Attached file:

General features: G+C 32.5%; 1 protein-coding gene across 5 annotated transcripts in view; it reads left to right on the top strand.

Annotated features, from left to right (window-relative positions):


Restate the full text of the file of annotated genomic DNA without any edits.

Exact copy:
General features: G+C 32.5%; 1 protein-coding gene across 5 annotated transcripts in view; it reads left to right on the top strand.

Annotated features, from left to right (window-relative positions):